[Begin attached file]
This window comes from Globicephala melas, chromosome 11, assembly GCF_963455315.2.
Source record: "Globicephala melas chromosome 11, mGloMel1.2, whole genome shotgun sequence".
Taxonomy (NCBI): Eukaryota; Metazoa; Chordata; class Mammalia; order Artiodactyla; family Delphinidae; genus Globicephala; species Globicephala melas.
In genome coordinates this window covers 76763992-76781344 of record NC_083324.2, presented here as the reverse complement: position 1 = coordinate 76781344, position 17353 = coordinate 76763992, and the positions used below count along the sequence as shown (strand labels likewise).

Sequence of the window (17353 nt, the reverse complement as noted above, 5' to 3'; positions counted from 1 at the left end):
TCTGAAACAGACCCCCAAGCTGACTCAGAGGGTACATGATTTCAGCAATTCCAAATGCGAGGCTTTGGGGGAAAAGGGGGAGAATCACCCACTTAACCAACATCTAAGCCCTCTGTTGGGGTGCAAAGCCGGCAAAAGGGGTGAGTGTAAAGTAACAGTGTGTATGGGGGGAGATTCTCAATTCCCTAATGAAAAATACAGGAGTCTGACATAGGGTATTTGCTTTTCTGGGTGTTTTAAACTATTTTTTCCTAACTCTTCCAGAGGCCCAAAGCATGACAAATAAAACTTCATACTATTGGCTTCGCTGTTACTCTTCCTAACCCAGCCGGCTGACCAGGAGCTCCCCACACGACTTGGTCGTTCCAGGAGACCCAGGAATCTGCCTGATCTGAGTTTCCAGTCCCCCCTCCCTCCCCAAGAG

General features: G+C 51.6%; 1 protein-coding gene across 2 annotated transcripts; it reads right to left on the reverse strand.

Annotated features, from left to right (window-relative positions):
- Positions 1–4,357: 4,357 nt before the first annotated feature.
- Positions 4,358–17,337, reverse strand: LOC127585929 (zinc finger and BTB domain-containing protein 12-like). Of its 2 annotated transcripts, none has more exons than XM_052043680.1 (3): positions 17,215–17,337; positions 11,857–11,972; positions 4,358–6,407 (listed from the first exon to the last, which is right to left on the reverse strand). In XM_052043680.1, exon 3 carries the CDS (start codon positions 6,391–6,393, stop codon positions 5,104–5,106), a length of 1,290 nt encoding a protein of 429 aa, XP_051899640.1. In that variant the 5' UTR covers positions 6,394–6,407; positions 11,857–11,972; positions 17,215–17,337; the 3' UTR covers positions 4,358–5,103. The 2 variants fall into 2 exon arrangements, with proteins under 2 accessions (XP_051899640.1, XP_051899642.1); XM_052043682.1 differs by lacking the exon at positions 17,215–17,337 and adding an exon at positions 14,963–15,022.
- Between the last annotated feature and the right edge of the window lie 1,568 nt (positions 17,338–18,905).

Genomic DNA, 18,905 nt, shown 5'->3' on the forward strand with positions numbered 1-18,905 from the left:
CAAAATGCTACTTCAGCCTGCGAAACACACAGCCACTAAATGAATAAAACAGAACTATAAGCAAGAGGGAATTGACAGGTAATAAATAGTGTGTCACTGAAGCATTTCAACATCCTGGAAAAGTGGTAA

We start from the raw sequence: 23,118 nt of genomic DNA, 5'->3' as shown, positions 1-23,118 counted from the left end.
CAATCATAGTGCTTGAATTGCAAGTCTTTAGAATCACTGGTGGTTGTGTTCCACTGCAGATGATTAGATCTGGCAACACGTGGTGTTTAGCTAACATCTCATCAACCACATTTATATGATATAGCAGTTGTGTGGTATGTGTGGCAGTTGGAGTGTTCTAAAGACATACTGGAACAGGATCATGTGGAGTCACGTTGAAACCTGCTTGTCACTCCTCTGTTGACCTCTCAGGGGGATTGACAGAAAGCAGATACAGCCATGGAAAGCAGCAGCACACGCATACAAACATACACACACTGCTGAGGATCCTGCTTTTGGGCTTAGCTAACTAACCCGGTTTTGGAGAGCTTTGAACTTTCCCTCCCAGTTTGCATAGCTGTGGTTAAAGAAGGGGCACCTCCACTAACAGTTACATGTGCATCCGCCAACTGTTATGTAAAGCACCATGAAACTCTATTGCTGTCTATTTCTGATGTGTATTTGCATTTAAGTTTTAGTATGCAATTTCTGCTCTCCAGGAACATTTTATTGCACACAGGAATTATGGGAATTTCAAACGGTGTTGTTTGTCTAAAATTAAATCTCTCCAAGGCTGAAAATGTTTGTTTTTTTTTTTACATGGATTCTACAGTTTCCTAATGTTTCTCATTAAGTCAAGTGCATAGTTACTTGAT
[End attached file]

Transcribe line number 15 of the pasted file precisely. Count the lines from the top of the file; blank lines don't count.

CAATCATAGTGCTTGAATTGCAAGTCTTTAGAATCACTGGTGGTTGTGTTCCACTGCAGATGATTAGATCTGGCAACACGTGGTGTTTAGCTAACATCTCATCAACCACATTTATATGATATAGCAGTTGTGTGGTATGTGTGGCAGTTGGAGTGTTCTAAAGACATACTGGAACAGGATCATGTGGAGTCACGTTGAAACCTGCTTGTCACTCCTCTGTTGACCTCTCAGGGGGATTGACAGAAAGCAGATACAGCCATGGAAAGCAGCAGCACACGCATACAAACATACACACACTGCTGAGGATCCTGCTTTTGGGCTTAGCTAACTAACCCGGTTTTGGAGAGCTTTGAACTTTCCCTCCCAGTTTGCATAGCTGTGGTTAAAGAAGGGGCACCTCCACTAACAGTTACATGTGCATCCGCCAACTGTTATGTAAAGCACCATGAAACTCTATTGCTGTCTATTTCTGATGTGTATTTGCATTTAAGTTTTAGTATGCAATTTCTGCTCTCCAGGAACATTTTATTGCACACAGGAATTATGGGAATTTCAAACGGTGTTGTTTGTCTAAAATTAAATCTCTCCAAGGCTGAAAATGTTTGTTTTTTTTTTTACATGGATTCTACAGTTTCCTAATGTTTCTCATTAAGTCAAGTGCATAGTTACTTGAT